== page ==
Faith at Altitude

Religion and spirituality in the shadow of Pikes Peak

Wednesday, March 14, 2007

Of War and Peace and Christianity

Every now and then, I see a bumper sticker that reads "peace is a moral value."

The bumper sticker references the 2004 elections, when a good chunk of voters said "moral values" (interepreted by pollsters as issues revolving around abortion and same-sex marriage) was their No. 1 concern. These voters helped push George W. Bush to his second presidential term.

But issues of war and peace have always been the most moral of issues, and the conflict in Iraq is an increasing point of debate among faith groups.

This weekend, a handful of faith-centric organizations, helped along by the Pikes Peak Justice and Peace Commission, will be holding events to commemorate -- and protest --the war's fourth anniversary. Several buddhist groups will hold a three-hour silent meditation at 9:30 a.m. Saturday at Colorado College (write to peacesangha@earthlink.net for more information or to RSVP). First Congregational Church-United Church of Christ -- long one of Colorado Springs' most vocal liberal presences -- is sponsoring a prayer vigil for peace at noon Sunday on the front steps of their church at 20 E. St. Vrain St.

Advocating peace is in the very DNA of these groups, so none of this is too surprising.

More interesting -- at least to me -- is the fact that Focus on the Family has been vocally pro-war lately. James Dobson, the organization's founder and leader, has called Islamic terrorism a huge threat to the United States. The current war in Iraq is part of the effort to combat that terrorism, he believes, and he hammered at that point again and again in advance of last November's mid-term elections. Last week, Dobson hosted Newt Gingrich on his daily radio program, where Gingrich advocated suspending certain civil liberties if it would help the country combat terrorism. During the program, Dobson said many politicians -- Republican and Democrat -- need to "wake up" to the dangers of militant Islam.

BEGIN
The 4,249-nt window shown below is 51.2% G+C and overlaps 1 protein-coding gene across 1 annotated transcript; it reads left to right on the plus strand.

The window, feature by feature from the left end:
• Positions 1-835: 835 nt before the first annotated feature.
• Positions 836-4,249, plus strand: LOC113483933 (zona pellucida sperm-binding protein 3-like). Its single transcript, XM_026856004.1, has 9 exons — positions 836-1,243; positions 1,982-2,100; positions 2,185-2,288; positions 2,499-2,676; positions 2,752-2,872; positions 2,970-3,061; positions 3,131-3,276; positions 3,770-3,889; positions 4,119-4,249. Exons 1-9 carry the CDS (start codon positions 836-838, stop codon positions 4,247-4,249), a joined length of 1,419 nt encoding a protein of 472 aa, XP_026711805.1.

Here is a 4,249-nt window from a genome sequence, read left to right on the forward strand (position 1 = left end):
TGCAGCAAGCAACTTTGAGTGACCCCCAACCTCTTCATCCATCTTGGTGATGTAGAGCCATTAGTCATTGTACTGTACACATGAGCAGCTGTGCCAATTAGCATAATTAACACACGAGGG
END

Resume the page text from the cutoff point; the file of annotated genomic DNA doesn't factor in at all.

Dobson's stance is particularly interesting because he's taken other evangelicals to task for trying to broaden their agenda to include issues such as the environment. He says that evangelicals need to be tightly focused on combatting abortion and same-sex marriage: Broadening the agenda, Dobson and other evangelicals have said, just dilutes the message and gets evangelicals off-point.

The war is, apparently, an exception. Why? Well, Focus on the Family is all about -- well, families -- and Dobson believes that militant Islam poses a huge risk to America and, consequently, to the American family.

While conservative Christians have been supportive of the war, there are indications that Dobson's push for continued support may run into problems. The National Association of Evangelicals recently issued a statement condemning torture, saying the U.S. treatment of suspected terrorists has gone beyond the "boundaries of what is legally and morally permissible."

Dobson hasn't spoken specifically on torture, to my knowledge, but I think back Dobson's recent radio broadcast, where Gingrich insisted that a new set of rules will have to be drawn up to deal with terrorism: Could those new rules include torture?

Conservative evangelicals, according to one national writer, may be wavering in their support of the war itself.

"No polling data conclusively demonstrate that opinion among the broad national base of conservative evangelicals has shifted," writes Julie Sullivan for the Newhouse News service. "But some prominent national evangelical leaders say that debate about —and, in some cases, outright opposition to — the war is breaking out among Christian conservatives whose support was key to President Bush’s election victories. For those evangelicals, they say, frustration with Republicans’ failure to overturn abortionrights has fueled their skepticism. Others decry the war’s human toll and financial cost, and they’re concerned about any use of torture."

Sullivan's story appeared to be fairly anecdotal (I'd link to it, but it doesn't look like papers have had time to pick the story up off the wire yet), and I'd wager evangelicals still support the war in greater numbers than the population as a whole. But it will be interesting to watch.

1 Comments:

Anonymous zen said...

Very, very good piece, Paul. Excellent information and insights.

I could write about this one for hours. But I'll spare the blog.

:0)

Well done, my man.

1:30 PM  

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